An initial investigation into the horrific accident at popular boy band Mirror’s concert that severely injured one of their dancers found that it was caused by the snapping of a steel cable holding up a large video screen, the Hong Kong government said on Friday.
Authorities added that they will allow the dancer’s parents, who are flying in from Toronto, to temporarily leave hotel quarantine to visit him.
Speaking to reporters, Secretary for Culture, Sports and Tourism Kevin Yeung said the two dancers who were injured were still in the hospital following the accident at the Hong Kong Coliseum, which is managed by the Leisure and Cultural Services Department.
“The incident involved a relatively big video screen, which was held up by two steel cords. An initial investigation showed that one of the cords snapped, resulting in the screen falling [onto the stage], injuring the dancers,” he said.
Local media reported a 27-year-old male dancer suffered paralysis in all four limbs, brain hemorrhage and cervical spine fracture, adding that he was currently undergoing a seven to eight-hour surgery, which is expected to last till tonight.
Organizers earlier said he was in intensive care but was conscious and able to communicate with the doctor.
They added that the other injured dancer suffered slight scratches and pulled some muscles.
Yeung reiterated that he has requested the Leisure and Cultural Services Department to set up a task force, led by an assistant director of the department, to investigate the cause of the accident and to follow up on it.
He added the department will also work with the Labour Department, Electrical and Mechanical Services Department, and experts to probe the matter and study how they can make future performances safer.
The secretary estimated the investigation will take a few weeks, but he said the Leisure and Cultural Services Department will work with hirers at all its venues to check their stage design to prevent dangerous equipment from being used on stage in the meantime.
Secretary for Labour and Welfare Chris Sun noted that his colleagues have been investigating and collecting evidence regarding the accident.
He pledged to take necessary follow-up action under the law, including prosecution, against those responsible for the mishap.
Sun added that his team has issued a stop work order, which requires the stoppage of all work under the hanging screens.
“I know a lot of the audience and residents feel uneasy and upset after watching videos [of the incident],” he said.
The secretary urged those with such feelings to speak to their friends and family, adding that there are organizations offering counseling services.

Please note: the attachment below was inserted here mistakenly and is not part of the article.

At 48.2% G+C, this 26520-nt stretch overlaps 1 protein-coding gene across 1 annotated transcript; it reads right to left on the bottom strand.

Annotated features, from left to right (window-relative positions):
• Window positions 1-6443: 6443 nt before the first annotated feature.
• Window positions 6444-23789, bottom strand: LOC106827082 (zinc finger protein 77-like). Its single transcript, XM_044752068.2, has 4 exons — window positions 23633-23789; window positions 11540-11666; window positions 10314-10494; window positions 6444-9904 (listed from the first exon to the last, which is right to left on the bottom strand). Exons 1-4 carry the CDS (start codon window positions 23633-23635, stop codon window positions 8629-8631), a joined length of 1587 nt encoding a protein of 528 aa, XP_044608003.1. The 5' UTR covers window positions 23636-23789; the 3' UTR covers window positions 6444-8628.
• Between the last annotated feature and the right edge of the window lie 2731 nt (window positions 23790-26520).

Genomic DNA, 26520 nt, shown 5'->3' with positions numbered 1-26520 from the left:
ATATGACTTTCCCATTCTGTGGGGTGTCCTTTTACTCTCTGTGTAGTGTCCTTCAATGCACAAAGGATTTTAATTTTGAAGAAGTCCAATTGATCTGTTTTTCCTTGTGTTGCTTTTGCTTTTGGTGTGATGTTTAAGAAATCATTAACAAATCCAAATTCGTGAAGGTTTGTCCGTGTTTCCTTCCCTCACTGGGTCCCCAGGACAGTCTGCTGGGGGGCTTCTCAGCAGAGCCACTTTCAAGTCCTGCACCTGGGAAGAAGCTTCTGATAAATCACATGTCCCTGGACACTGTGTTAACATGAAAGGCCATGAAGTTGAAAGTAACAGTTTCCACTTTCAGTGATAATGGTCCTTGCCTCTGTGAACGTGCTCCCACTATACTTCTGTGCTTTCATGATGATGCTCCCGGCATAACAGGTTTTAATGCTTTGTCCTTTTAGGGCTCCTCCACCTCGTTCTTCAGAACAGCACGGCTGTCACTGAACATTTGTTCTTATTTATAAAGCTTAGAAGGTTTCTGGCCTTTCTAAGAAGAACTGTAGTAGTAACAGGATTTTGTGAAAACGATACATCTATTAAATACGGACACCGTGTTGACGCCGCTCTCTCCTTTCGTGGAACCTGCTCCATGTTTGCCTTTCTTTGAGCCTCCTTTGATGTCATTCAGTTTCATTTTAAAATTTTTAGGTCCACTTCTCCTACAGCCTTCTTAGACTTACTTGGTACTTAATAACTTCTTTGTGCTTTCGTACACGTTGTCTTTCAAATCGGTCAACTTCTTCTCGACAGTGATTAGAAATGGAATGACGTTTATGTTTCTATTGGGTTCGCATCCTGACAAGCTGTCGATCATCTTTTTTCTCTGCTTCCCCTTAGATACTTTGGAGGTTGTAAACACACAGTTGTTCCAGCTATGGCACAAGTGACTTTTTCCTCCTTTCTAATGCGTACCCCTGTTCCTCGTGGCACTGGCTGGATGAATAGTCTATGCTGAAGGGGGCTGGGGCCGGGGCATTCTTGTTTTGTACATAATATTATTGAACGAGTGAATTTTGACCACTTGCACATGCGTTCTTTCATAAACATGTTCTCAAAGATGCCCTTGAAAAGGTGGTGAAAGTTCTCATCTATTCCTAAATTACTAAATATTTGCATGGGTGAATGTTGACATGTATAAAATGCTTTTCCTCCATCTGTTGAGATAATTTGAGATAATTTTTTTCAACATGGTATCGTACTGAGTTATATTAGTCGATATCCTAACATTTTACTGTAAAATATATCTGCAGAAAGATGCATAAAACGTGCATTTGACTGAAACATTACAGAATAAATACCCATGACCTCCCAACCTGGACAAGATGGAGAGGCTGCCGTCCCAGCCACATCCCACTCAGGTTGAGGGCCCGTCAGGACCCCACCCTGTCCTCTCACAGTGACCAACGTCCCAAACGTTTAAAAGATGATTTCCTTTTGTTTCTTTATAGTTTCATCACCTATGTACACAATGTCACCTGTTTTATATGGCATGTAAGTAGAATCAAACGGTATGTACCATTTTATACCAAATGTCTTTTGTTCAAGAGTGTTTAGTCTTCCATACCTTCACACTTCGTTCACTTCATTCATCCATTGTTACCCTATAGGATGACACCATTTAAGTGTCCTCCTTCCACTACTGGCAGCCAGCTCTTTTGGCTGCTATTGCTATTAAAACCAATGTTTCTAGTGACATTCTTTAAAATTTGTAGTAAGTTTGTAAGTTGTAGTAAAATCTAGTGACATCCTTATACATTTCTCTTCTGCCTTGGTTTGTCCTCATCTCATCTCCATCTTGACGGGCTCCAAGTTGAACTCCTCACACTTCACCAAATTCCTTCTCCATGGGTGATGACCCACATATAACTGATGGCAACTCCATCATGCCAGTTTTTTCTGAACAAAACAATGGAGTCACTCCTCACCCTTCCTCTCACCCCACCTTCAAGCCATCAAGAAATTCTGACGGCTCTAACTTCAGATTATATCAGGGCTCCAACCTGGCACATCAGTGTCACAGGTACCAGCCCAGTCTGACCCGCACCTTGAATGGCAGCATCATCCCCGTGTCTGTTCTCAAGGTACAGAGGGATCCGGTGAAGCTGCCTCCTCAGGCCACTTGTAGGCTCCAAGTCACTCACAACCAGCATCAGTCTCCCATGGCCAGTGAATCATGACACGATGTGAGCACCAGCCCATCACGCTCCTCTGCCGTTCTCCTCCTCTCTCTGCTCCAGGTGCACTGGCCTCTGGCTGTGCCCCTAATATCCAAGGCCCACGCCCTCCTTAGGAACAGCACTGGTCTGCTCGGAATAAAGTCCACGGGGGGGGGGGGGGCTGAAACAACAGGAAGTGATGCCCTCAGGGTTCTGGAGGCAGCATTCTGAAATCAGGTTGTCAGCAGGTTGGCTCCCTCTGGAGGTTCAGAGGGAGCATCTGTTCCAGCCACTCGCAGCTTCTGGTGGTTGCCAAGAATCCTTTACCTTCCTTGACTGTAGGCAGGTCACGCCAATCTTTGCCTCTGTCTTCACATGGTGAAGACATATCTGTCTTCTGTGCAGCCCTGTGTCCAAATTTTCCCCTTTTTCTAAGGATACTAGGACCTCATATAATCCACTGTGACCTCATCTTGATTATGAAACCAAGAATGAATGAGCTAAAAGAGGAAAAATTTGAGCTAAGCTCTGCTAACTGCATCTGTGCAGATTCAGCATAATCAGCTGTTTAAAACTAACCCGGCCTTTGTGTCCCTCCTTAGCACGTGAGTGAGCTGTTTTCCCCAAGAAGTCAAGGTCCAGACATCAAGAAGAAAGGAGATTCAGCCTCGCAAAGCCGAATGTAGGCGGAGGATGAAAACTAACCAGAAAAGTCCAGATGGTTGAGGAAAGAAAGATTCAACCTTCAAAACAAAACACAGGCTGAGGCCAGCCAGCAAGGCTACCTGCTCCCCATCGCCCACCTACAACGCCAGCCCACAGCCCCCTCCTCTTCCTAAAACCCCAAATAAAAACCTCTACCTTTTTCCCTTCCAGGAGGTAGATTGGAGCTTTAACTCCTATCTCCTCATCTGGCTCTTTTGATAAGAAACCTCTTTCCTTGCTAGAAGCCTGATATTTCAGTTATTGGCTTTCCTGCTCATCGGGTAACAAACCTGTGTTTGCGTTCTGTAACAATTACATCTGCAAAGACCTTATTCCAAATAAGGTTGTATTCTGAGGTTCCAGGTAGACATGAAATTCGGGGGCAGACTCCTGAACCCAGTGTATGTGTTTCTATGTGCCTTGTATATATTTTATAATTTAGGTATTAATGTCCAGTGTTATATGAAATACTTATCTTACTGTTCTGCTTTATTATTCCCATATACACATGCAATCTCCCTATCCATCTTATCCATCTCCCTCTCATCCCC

The Hong Kong Red Cross earlier posted on its Facebook page that its emergency psychological support service, Shall We Talk, has been activated and is available for the public.
Members of the public can call 5164 5040 for the service, which is staffed by professional psychologists and trained volunteers and aims to provide assistance to anyone who is disturbed or affected emotionally by the incident.
The service is available till 10pm on Friday and from 10am to 6pm on Saturday.
The public can also contact the Hong Kong Red Cross via WhatsApp on the same number or Telegram (@hkrcshallwetalk) for appointment service.
Sun said that those who need help can also call the Social Welfare Department hotline at 2343 2255.
When asked by reporters who would be held accountable for the incident, Yeung said that the Leisure and Cultural Services Department had made an agreement with the hirer on the arrangement of the performance.
“The hirer has the prime responsibility to make sure that all the set-ups are safe, both to all the performers as well as to the audience. In particular, for any particular set-up on the stage, they have to have a professional registered engineer to certify that the set-up is safe for that purpose,” he said.
But Yeung added it was too early to lay the blame on anyone.
A government statement released in the early hours of Friday noted that the Leisure and Cultural Services Department and the Labour Department had contacted the concert’s organizers on Wednesday about other incidents that had happened on stage in recent days, and requested the organizer to review and improve on the situation.
The hugely anticipated, sold-out concert series, the band’s first in the prestigious Coliseum, has been marred by mishaps since its first show on Monday, with band members and dancers falling or almost falling due to issues such as the stage design.
Meanwhile, a spokeswoman for the Health Bureau said in a reply to queries from Coconuts that the severely injured dancer’s family will be allowed to temporarily leave hotel quarantine to visit him.
Inbound travelers to Hong Kong currently have to undergo mandatory quarantine in designated hotels for seven days.
Local media earlier reported that his parents are flying in from Toronto.
“Under the current measures, authorized personnel of the Department of Health can, under specific circumstances, authorize people under quarantine to temporarily leave the quarantine site to visit critically ill relatives,” she said.
The spokeswoman added that the bureau understood that his family has booked a room at a designated quarantine hotel.
She also said it will try its best to provide assistance to the family so they can visit the injured in the hospital as soon as possible after completing the necessary entry quarantine procedures.
Chief Executive John Lee said the Health Bureau proactively contacted the severely injured dancer’s parents to let them know that authorities will arrange for them to go to the hospital to visit the victim.